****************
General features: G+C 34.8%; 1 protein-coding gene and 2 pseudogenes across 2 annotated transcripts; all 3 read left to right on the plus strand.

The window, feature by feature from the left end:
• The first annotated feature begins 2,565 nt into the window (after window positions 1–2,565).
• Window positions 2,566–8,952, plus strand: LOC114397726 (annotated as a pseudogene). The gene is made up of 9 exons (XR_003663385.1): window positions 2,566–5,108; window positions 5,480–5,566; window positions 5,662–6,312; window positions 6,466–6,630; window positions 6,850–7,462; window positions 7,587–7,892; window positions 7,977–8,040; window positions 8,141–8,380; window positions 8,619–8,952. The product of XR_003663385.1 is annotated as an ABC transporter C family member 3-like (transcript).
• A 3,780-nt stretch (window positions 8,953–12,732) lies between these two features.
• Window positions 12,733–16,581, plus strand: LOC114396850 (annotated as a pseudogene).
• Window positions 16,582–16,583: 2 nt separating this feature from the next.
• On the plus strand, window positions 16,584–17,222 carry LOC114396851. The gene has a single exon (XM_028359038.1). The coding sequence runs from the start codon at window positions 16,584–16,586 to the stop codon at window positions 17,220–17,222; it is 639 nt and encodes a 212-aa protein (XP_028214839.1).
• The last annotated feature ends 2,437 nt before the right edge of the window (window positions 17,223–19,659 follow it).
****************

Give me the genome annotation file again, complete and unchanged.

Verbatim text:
General features: G+C 34.8%; 1 protein-coding gene and 2 pseudogenes across 2 annotated transcripts; all 3 read left to right on the plus strand.

The window, feature by feature from the left end:
• The first annotated feature begins 2,565 nt into the window (after window positions 1–2,565).
• Window positions 2,566–8,952, plus strand: LOC114397726 (annotated as a pseudogene). The gene is made up of 9 exons (XR_003663385.1): window positions 2,566–5,108; window positions 5,480–5,566; window positions 5,662–6,312; window positions 6,466–6,630; window positions 6,850–7,462; window positions 7,587–7,892; window positions 7,977–8,040; window positions 8,141–8,380; window positions 8,619–8,952. The product of XR_003663385.1 is annotated as an ABC transporter C family member 3-like (transcript).
• A 3,780-nt stretch (window positions 8,953–12,732) lies between these two features.
• Window positions 12,733–16,581, plus strand: LOC114396850 (annotated as a pseudogene).
• Window positions 16,582–16,583: 2 nt separating this feature from the next.
• On the plus strand, window positions 16,584–17,222 carry LOC114396851. The gene has a single exon (XM_028359038.1). The coding sequence runs from the start codon at window positions 16,584–16,586 to the stop codon at window positions 17,220–17,222; it is 639 nt and encodes a 212-aa protein (XP_028214839.1).
• The last annotated feature ends 2,437 nt before the right edge of the window (window positions 17,223–19,659 follow it).